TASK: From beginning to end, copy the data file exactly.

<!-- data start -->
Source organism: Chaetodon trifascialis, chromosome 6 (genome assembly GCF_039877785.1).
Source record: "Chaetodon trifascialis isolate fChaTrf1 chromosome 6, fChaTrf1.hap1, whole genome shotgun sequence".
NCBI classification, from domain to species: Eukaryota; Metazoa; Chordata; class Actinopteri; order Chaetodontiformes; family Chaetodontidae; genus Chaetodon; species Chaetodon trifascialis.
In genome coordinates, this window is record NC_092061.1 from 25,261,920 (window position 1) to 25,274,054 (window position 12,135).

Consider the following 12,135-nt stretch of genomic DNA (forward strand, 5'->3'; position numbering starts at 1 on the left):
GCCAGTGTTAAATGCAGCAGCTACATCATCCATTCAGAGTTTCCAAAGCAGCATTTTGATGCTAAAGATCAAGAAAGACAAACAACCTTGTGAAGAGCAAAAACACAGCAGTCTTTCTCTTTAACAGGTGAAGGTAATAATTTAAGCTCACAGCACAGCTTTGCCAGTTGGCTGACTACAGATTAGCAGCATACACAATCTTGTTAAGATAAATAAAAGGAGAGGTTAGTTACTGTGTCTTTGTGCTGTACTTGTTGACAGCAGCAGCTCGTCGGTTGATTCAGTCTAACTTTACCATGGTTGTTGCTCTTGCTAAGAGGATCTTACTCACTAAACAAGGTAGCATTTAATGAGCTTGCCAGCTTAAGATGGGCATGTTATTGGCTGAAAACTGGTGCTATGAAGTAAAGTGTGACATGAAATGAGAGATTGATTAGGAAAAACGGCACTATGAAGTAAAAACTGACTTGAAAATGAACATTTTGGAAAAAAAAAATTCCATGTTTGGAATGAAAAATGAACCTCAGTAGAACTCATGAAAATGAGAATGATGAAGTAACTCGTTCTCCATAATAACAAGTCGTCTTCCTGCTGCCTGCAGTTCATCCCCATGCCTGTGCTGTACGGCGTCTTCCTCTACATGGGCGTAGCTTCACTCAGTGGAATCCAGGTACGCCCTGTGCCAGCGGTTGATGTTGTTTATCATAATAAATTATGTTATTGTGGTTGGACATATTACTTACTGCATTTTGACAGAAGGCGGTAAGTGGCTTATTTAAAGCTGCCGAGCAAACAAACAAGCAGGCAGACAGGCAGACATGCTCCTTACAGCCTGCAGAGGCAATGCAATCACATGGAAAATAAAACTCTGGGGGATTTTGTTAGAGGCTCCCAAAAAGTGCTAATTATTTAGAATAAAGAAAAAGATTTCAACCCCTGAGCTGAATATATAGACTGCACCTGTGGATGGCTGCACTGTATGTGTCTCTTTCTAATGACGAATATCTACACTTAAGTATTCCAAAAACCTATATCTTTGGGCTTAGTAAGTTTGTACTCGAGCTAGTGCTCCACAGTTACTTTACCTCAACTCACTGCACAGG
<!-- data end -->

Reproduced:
Source organism: Chaetodon trifascialis, chromosome 6 (genome assembly GCF_039877785.1).
Source record: "Chaetodon trifascialis isolate fChaTrf1 chromosome 6, fChaTrf1.hap1, whole genome shotgun sequence".
NCBI classification, from domain to species: Eukaryota; Metazoa; Chordata; class Actinopteri; order Chaetodontiformes; family Chaetodontidae; genus Chaetodon; species Chaetodon trifascialis.
In genome coordinates, this window is record NC_092061.1 from 25,261,920 (window position 1) to 25,274,054 (window position 12,135).

Consider the following 12,135-nt stretch of genomic DNA (forward strand, 5'->3'; position numbering starts at 1 on the left):
GCCAGTGTTAAATGCAGCAGCTACATCATCCATTCAGAGTTTCCAAAGCAGCATTTTGATGCTAAAGATCAAGAAAGACAAACAACCTTGTGAAGAGCAAAAACACAGCAGTCTTTCTCTTTAACAGGTGAAGGTAATAATTTAAGCTCACAGCACAGCTTTGCCAGTTGGCTGACTACAGATTAGCAGCATACACAATCTTGTTAAGATAAATAAAAGGAGAGGTTAGTTACTGTGTCTTTGTGCTGTACTTGTTGACAGCAGCAGCTCGTCGGTTGATTCAGTCTAACTTTACCATGGTTGTTGCTCTTGCTAAGAGGATCTTACTCACTAAACAAGGTAGCATTTAATGAGCTTGCCAGCTTAAGATGGGCATGTTATTGGCTGAAAACTGGTGCTATGAAGTAAAGTGTGACATGAAATGAGAGATTGATTAGGAAAAACGGCACTATGAAGTAAAAACTGACTTGAAAATGAACATTTTGGAAAAAAAAAATTCCATGTTTGGAATGAAAAATGAACCTCAGTAGAACTCATGAAAATGAGAATGATGAAGTAACTCGTTCTCCATAATAACAAGTCGTCTTCCTGCTGCCTGCAGTTCATCCCCATGCCTGTGCTGTACGGCGTCTTCCTCTACATGGGCGTAGCTTCACTCAGTGGAATCCAGGTACGCCCTGTGCCAGCGGTTGATGTTGTTTATCATAATAAATTATGTTATTGTGGTTGGACATATTACTTACTGCATTTTGACAGAAGGCGGTAAGTGGCTTATTTAAAGCTGCCGAGCAAACAAACAAGCAGGCAGACAGGCAGACATGCTCCTTACAGCCTGCAGAGGCAATGCAATCACATGGAAAATAAAACTCTGGGGGATTTTGTTAGAGGCTCCCAAAAAGTGCTAATTATTTAGAATAAAGAAAAAGATTTCAACCCCTGAGCTGAATATATAGACTGCACCTGTGGATGGCTGCACTGTATGTGTCTCTTTCTAATGACGAATATCTACACTTAAGTATTCCAAAAACCTATATCTTTGGGCTTAGTAAGTTTGTACTCGAGCTAGTGCTCCACAGTTACTTTACCTCAACTCACTGCACAGG